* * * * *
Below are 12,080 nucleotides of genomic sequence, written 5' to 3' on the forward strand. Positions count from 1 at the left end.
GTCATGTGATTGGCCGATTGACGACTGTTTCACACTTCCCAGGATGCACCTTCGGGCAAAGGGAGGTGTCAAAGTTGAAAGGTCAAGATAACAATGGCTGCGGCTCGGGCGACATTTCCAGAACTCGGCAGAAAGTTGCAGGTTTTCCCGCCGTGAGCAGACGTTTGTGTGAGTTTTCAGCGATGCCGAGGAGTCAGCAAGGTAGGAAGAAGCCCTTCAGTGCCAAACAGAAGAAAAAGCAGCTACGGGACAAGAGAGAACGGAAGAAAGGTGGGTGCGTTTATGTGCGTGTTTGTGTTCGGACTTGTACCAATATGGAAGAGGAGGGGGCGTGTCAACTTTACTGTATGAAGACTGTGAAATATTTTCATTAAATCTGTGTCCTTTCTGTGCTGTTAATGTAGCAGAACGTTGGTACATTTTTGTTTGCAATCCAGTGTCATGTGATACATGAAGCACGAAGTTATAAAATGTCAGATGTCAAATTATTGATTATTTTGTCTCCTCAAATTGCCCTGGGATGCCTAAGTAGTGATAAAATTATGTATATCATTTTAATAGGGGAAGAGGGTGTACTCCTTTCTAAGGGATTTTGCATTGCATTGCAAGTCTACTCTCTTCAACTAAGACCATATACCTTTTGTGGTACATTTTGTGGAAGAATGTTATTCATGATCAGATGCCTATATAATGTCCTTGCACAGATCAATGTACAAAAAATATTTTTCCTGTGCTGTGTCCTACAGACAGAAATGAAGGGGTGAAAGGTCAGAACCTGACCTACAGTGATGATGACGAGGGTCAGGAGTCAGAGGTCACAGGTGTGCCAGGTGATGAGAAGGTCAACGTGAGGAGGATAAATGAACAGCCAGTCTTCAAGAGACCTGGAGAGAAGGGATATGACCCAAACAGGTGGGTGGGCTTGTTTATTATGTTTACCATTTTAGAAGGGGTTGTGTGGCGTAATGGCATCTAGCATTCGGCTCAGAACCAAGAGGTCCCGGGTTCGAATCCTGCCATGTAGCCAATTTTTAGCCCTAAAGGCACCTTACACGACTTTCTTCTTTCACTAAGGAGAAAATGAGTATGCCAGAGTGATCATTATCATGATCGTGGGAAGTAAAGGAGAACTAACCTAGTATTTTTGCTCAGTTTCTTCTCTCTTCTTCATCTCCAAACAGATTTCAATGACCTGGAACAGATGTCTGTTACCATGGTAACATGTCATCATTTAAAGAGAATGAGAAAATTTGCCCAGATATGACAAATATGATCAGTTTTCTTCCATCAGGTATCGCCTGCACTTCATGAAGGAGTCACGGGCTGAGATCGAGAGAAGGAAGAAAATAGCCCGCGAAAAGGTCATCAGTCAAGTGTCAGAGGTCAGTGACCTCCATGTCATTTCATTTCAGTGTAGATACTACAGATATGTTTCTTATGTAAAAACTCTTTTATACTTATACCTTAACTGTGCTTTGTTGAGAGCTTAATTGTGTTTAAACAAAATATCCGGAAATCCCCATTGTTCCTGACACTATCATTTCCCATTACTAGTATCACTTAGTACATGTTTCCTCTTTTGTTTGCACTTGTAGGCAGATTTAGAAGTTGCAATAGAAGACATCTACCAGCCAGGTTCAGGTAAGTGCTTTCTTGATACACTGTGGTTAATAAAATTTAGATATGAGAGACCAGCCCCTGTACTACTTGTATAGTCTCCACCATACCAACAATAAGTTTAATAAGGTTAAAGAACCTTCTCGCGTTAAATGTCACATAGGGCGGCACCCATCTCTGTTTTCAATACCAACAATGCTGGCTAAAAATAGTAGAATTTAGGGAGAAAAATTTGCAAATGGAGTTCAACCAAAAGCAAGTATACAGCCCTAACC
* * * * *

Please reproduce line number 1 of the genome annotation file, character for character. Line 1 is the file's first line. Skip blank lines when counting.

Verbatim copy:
Below are 12,080 nucleotides of genomic sequence, written 5' to 3' on the forward strand. Positions count from 1 at the left end.